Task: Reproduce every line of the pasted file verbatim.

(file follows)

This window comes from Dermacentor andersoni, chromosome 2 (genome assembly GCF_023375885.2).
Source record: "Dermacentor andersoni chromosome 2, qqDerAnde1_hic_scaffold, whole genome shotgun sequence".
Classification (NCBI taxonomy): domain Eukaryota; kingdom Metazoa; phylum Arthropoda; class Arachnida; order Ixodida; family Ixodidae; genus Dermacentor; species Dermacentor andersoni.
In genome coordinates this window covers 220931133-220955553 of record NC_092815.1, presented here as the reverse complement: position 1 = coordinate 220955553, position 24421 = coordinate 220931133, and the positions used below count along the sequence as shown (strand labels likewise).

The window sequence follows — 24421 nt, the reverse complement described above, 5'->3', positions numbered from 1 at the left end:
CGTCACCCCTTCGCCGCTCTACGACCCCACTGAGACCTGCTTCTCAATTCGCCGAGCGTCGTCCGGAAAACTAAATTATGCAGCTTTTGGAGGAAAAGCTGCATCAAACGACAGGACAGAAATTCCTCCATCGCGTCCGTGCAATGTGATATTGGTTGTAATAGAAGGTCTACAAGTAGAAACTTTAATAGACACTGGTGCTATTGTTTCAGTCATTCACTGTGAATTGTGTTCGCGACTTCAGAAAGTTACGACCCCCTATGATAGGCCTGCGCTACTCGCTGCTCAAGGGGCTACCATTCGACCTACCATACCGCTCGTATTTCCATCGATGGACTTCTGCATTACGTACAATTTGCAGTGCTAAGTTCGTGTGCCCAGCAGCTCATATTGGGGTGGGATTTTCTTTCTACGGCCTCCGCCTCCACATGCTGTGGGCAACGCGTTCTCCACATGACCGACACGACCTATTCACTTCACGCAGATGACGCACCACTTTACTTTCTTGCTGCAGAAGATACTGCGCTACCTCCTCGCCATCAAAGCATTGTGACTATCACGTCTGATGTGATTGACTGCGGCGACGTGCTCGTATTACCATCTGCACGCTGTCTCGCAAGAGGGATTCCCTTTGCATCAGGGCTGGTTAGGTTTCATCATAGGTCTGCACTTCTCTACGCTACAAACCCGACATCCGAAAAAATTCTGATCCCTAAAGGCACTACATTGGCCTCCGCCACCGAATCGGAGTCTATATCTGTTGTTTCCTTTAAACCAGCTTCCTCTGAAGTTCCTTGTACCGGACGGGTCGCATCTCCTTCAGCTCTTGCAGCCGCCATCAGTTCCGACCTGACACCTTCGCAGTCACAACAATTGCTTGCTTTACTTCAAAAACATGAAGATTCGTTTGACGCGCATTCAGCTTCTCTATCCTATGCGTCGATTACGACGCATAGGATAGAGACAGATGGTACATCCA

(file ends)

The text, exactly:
This window comes from Dermacentor andersoni, chromosome 2 (genome assembly GCF_023375885.2).
Source record: "Dermacentor andersoni chromosome 2, qqDerAnde1_hic_scaffold, whole genome shotgun sequence".
Classification (NCBI taxonomy): domain Eukaryota; kingdom Metazoa; phylum Arthropoda; class Arachnida; order Ixodida; family Ixodidae; genus Dermacentor; species Dermacentor andersoni.
In genome coordinates this window covers 220931133-220955553 of record NC_092815.1, presented here as the reverse complement: position 1 = coordinate 220955553, position 24421 = coordinate 220931133, and the positions used below count along the sequence as shown (strand labels likewise).

The window sequence follows — 24421 nt, the reverse complement described above, 5'->3', positions numbered from 1 at the left end:
CGTCACCCCTTCGCCGCTCTACGACCCCACTGAGACCTGCTTCTCAATTCGCCGAGCGTCGTCCGGAAAACTAAATTATGCAGCTTTTGGAGGAAAAGCTGCATCAAACGACAGGACAGAAATTCCTCCATCGCGTCCGTGCAATGTGATATTGGTTGTAATAGAAGGTCTACAAGTAGAAACTTTAATAGACACTGGTGCTATTGTTTCAGTCATTCACTGTGAATTGTGTTCGCGACTTCAGAAAGTTACGACCCCCTATGATAGGCCTGCGCTACTCGCTGCTCAAGGGGCTACCATTCGACCTACCATACCGCTCGTATTTCCATCGATGGACTTCTGCATTACGTACAATTTGCAGTGCTAAGTTCGTGTGCCCAGCAGCTCATATTGGGGTGGGATTTTCTTTCTACGGCCTCCGCCTCCACATGCTGTGGGCAACGCGTTCTCCACATGACCGACACGACCTATTCACTTCACGCAGATGACGCACCACTTTACTTTCTTGCTGCAGAAGATACTGCGCTACCTCCTCGCCATCAAAGCATTGTGACTATCACGTCTGATGTGATTGACTGCGGCGACGTGCTCGTATTACCATCTGCACGCTGTCTCGCAAGAGGGATTCCCTTTGCATCAGGGCTGGTTAGGTTTCATCATAGGTCTGCACTTCTCTACGCTACAAACCCGACATCCGAAAAAATTCTGATCCCTAAAGGCACTACATTGGCCTCCGCCACCGAATCGGAGTCTATATCTGTTGTTTCCTTTAAACCAGCTTCCTCTGAAGTTCCTTGTACCGGACGGGTCGCATCTCCTTCAGCTCTTGCAGCCGCCATCAGTTCCGACCTGACACCTTCGCAGTCACAACAATTGCTTGCTTTACTTCAAAAACATGAAGATTCGTTTGACGCGCATTCAGCTTCTCTATCCTATGCGTCGATTACGACGCATAGGATAGAGACAGATGGTACATCCA